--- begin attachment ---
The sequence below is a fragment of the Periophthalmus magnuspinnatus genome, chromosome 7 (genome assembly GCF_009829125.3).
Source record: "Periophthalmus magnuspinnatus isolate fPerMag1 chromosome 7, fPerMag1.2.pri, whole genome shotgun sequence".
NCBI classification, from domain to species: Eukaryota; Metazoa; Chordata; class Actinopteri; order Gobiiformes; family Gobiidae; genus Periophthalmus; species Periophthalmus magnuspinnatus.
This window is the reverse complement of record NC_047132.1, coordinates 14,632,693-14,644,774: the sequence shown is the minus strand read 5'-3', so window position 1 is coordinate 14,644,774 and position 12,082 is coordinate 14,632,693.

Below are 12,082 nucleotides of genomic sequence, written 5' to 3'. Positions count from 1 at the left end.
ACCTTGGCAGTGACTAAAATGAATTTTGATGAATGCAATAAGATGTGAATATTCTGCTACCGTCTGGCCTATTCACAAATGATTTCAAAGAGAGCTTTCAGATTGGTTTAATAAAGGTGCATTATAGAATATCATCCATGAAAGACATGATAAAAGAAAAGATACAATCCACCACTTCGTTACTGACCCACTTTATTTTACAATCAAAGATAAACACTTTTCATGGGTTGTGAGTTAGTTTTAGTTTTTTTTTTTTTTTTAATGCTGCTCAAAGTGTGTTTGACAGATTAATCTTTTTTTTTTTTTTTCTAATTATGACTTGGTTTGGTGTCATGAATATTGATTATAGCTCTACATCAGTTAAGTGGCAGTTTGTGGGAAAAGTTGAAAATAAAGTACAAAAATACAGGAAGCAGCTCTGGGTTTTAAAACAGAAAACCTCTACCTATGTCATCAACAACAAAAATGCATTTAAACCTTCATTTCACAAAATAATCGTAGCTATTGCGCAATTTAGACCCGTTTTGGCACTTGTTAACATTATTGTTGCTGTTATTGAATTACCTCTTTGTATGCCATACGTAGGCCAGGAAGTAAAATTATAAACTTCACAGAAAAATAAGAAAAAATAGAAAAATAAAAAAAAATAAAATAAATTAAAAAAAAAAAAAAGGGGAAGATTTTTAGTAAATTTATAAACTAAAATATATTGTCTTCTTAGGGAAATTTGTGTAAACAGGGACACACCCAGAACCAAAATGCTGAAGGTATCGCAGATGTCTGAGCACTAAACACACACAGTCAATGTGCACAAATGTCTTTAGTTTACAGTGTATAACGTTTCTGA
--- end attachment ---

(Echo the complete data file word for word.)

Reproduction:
The sequence below is a fragment of the Periophthalmus magnuspinnatus genome, chromosome 7 (genome assembly GCF_009829125.3).
Source record: "Periophthalmus magnuspinnatus isolate fPerMag1 chromosome 7, fPerMag1.2.pri, whole genome shotgun sequence".
NCBI classification, from domain to species: Eukaryota; Metazoa; Chordata; class Actinopteri; order Gobiiformes; family Gobiidae; genus Periophthalmus; species Periophthalmus magnuspinnatus.
This window is the reverse complement of record NC_047132.1, coordinates 14,632,693-14,644,774: the sequence shown is the minus strand read 5'-3', so window position 1 is coordinate 14,644,774 and position 12,082 is coordinate 14,632,693.

Below are 12,082 nucleotides of genomic sequence, written 5' to 3'. Positions count from 1 at the left end.
ACCTTGGCAGTGACTAAAATGAATTTTGATGAATGCAATAAGATGTGAATATTCTGCTACCGTCTGGCCTATTCACAAATGATTTCAAAGAGAGCTTTCAGATTGGTTTAATAAAGGTGCATTATAGAATATCATCCATGAAAGACATGATAAAAGAAAAGATACAATCCACCACTTCGTTACTGACCCACTTTATTTTACAATCAAAGATAAACACTTTTCATGGGTTGTGAGTTAGTTTTAGTTTTTTTTTTTTTTTTAATGCTGCTCAAAGTGTGTTTGACAGATTAATCTTTTTTTTTTTTTTTCTAATTATGACTTGGTTTGGTGTCATGAATATTGATTATAGCTCTACATCAGTTAAGTGGCAGTTTGTGGGAAAAGTTGAAAATAAAGTACAAAAATACAGGAAGCAGCTCTGGGTTTTAAAACAGAAAACCTCTACCTATGTCATCAACAACAAAAATGCATTTAAACCTTCATTTCACAAAATAATCGTAGCTATTGCGCAATTTAGACCCGTTTTGGCACTTGTTAACATTATTGTTGCTGTTATTGAATTACCTCTTTGTATGCCATACGTAGGCCAGGAAGTAAAATTATAAACTTCACAGAAAAATAAGAAAAAATAGAAAAATAAAAAAAAATAAAATAAATTAAAAAAAAAAAAAAGGGGAAGATTTTTAGTAAATTTATAAACTAAAATATATTGTCTTCTTAGGGAAATTTGTGTAAACAGGGACACACCCAGAACCAAAATGCTGAAGGTATCGCAGATGTCTGAGCACTAAACACACACAGTCAATGTGCACAAATGTCTTTAGTTTACAGTGTATAACGTTTCTGA